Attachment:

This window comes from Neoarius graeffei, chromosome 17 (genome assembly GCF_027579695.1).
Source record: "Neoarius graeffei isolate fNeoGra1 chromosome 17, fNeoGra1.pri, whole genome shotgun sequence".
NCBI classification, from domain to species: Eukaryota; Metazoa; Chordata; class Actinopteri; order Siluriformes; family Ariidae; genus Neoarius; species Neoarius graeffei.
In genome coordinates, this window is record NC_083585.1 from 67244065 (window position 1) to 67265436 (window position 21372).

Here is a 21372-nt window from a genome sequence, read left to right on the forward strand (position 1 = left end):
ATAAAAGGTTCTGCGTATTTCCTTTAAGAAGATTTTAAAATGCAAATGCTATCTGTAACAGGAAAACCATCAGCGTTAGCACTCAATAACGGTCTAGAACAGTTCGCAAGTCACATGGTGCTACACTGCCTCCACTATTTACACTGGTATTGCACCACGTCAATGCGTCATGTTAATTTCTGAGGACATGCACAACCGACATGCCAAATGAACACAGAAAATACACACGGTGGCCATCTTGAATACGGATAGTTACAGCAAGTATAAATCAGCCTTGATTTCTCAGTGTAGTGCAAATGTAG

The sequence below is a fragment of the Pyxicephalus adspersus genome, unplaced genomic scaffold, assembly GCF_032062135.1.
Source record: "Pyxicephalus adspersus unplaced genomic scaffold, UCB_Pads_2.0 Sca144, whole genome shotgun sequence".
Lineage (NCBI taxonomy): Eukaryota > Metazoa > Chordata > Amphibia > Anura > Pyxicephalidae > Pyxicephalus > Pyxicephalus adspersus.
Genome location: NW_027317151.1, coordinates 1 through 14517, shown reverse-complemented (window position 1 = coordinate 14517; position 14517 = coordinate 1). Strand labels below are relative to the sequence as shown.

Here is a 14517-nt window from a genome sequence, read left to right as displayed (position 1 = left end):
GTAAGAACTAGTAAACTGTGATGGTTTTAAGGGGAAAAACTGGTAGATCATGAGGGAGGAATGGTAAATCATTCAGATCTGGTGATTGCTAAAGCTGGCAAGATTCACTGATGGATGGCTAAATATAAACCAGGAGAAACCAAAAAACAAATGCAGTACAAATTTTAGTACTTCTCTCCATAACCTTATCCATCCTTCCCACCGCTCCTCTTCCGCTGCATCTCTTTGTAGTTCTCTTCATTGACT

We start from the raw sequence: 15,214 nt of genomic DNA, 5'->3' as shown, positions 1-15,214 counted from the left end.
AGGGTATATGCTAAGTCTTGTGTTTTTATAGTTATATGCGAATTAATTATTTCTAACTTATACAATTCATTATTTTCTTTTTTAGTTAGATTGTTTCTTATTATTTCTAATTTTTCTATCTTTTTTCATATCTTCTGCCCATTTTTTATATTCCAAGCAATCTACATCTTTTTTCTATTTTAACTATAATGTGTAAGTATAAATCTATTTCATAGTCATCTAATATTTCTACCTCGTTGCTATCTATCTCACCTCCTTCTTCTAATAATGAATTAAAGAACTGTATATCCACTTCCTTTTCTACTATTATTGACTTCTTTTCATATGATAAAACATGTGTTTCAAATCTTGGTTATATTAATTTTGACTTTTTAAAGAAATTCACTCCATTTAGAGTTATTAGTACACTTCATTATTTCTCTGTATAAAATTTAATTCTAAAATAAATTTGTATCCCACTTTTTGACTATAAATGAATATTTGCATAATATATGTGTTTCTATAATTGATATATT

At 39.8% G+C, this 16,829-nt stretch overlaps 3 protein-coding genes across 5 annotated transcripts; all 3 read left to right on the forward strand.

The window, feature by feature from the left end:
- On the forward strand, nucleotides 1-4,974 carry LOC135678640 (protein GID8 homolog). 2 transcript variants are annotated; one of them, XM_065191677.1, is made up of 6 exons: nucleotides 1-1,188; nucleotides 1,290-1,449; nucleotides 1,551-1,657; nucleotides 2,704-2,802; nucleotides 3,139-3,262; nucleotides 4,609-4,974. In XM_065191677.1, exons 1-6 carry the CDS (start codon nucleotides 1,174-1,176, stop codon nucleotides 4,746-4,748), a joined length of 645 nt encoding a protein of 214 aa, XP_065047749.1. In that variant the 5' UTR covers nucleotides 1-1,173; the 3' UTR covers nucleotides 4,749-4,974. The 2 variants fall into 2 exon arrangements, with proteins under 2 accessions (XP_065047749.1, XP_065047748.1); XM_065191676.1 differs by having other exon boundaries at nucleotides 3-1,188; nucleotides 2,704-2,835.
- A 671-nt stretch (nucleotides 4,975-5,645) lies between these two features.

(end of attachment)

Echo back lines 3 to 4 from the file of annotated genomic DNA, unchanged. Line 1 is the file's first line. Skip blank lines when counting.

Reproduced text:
NCBI classification, from domain to species: Eukaryota; Metazoa; Chordata; class Actinopteri; order Siluriformes; family Ariidae; genus Neoarius; species Neoarius graeffei.
In genome coordinates, this window is record NC_083585.1 from 67244065 (window position 1) to 67265436 (window position 21372).